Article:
Security Fears Blunt Patient Acceptance of EHRs

Patient concerns over security of personal health information blunts acceptance of electronic health record systems despite widespread adoption by physicians, according to a survey conducted by Harris Interactive.

While some Americans have positive views of EHRs and their potential impact for treatment quality and cost of care, the majority worry about the security and stability of EHRs. Here are some key findings from the survey:

• Eighty-five percent of Americans have anxiety over EHRs.
• Sixty-three percent of Americans fear that a computer hacker will steal their personal data.
• Roughly half of Americans are concerned that digitized health data can be lost, damaged or corrupted.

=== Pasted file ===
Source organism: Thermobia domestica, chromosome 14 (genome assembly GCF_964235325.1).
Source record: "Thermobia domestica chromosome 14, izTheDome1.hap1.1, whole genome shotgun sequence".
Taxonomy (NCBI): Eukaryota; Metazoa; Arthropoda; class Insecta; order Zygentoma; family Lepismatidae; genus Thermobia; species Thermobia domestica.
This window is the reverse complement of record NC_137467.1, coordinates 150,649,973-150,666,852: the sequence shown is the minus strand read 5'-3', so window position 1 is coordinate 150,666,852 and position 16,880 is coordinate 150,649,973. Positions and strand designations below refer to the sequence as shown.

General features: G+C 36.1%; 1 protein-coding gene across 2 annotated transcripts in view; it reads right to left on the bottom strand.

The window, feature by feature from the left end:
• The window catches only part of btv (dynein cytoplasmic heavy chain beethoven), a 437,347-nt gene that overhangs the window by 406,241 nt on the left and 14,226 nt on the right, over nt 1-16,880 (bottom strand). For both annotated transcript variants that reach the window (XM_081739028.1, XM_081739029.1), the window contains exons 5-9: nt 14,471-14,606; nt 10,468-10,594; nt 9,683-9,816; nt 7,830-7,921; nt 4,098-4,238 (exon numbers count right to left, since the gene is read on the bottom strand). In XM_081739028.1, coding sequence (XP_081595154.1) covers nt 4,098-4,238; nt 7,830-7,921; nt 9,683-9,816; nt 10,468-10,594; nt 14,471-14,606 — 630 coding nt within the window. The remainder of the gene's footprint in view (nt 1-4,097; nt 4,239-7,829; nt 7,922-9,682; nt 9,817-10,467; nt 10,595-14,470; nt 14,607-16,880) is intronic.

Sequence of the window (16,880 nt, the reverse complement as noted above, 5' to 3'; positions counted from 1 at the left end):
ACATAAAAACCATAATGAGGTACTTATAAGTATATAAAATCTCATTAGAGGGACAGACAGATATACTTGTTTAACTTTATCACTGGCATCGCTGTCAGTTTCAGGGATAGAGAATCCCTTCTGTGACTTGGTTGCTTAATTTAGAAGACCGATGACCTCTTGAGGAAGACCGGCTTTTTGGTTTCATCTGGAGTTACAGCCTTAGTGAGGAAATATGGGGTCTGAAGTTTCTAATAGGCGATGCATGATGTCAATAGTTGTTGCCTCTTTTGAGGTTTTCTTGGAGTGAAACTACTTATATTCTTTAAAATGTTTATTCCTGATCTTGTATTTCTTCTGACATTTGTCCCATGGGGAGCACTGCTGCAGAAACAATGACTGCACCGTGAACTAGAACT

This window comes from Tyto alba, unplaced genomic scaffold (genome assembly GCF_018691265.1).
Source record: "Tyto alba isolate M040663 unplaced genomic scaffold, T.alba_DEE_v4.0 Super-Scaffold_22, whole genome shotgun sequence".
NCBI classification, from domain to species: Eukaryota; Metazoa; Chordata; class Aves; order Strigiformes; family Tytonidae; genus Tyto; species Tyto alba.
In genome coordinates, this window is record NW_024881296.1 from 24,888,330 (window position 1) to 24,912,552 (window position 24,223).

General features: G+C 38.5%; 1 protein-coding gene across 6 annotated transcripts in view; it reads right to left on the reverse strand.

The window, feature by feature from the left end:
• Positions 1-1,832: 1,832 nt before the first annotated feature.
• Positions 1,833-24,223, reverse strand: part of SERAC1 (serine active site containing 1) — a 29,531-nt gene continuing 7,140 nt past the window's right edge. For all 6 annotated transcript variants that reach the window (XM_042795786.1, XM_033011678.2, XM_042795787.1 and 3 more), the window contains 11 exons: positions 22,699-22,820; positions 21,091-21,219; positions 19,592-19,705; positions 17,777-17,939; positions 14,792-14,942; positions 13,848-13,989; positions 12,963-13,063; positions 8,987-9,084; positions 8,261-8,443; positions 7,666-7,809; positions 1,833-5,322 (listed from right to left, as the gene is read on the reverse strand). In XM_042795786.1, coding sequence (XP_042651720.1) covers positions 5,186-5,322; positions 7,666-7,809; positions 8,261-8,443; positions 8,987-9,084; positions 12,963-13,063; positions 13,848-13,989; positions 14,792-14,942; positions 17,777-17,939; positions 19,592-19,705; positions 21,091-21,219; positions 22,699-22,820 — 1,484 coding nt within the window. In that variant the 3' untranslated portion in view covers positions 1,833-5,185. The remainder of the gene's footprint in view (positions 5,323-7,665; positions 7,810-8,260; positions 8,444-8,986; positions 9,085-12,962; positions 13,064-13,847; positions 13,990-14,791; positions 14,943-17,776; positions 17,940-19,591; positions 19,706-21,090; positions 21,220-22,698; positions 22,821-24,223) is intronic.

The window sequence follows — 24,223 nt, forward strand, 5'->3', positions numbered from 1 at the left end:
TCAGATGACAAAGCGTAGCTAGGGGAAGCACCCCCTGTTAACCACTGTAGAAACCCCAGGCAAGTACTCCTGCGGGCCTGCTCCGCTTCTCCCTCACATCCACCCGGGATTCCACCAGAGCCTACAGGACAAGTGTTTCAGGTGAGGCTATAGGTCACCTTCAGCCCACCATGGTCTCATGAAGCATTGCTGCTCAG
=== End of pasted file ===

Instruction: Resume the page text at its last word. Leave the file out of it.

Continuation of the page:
• Half of Americans worry that a power outage or computer crash could prevent a physician from accessing their patient chart.

More Articles on EHR Perceptions:

Half of Physicians Say EHRs are Safer Than Paper, But Patients Still Wary
Physicians' EHR Perceptions Differ Depending on Usage, Survey Finds
Sage: Patients, Physicians Have Positive Perceptions of EMRs

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